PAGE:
All Quiet on the Western Front
by Erich Maria Remarque
All Quiet on the Western Front Theme of Warfare
All Quiet on the Western Front displays all of the angst central to any story about war, but it also exposes the horrors of a new kind of war, one that allows for mass death. Machine guns had never been used before World War I. Our narrator provides a close account of the atrocities of the war. Even those who physically survive are victims. The soldiers must learn every detail of warfare in order to survive.
Questions About Warfare
- What is a "bombardment"? What is a front, a trench, and a billet?
- What is harder for a soldier to endure: hand-to-hand combat or fighting from a distance with guns? Why?
- Remarque seems pretty negative about WWI. Do you think he is against wars in general, or just this particular war?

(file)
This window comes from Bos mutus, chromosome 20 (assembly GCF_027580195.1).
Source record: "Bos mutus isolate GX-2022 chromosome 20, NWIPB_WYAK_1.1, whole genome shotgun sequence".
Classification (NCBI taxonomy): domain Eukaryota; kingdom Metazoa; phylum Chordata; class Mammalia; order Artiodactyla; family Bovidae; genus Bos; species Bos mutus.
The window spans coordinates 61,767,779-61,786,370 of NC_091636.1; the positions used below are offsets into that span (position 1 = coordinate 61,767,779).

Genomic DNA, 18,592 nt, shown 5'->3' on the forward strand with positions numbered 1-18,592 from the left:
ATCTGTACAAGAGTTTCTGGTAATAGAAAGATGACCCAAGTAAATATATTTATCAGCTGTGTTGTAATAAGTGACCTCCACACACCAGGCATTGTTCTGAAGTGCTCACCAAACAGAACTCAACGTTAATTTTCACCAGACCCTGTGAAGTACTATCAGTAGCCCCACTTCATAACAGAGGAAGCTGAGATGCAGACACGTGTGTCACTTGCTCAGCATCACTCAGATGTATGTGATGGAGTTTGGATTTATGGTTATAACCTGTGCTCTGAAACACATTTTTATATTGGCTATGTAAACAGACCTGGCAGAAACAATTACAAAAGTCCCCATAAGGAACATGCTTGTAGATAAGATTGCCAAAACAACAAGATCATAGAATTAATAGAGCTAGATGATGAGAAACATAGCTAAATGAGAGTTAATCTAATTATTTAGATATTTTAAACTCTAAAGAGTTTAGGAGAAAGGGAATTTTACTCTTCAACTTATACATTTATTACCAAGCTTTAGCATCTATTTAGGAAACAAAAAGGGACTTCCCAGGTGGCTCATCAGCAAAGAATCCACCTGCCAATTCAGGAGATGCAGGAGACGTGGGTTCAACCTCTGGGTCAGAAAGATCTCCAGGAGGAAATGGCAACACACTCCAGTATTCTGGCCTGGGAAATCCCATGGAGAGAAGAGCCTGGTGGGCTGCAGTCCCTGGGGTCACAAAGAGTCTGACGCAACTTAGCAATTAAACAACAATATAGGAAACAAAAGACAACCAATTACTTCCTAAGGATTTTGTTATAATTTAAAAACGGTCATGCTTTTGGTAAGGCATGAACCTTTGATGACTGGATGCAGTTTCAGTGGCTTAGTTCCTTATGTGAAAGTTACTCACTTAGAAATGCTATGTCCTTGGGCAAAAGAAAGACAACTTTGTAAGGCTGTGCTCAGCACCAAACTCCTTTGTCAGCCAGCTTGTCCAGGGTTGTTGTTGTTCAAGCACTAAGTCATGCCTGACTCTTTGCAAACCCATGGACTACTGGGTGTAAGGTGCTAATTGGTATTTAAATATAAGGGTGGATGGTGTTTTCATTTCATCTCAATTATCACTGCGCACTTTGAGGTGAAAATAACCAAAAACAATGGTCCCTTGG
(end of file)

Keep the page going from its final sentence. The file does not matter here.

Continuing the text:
- Do the soldiers have any idea why they are fighting against the French, Russians, British, and Americans? If so, what do they think are the reasons behind the war? Do they think these reasons justify the war?
- What kinds of weapons do we see used in this novel?
Chew on This
Nothing prepares the soldiers adequately for the Front, so they must learn by doing. Those who train them have no idea what the war is actually like.
This new kind of war allows the soldiers to ignore their enemies' humanity.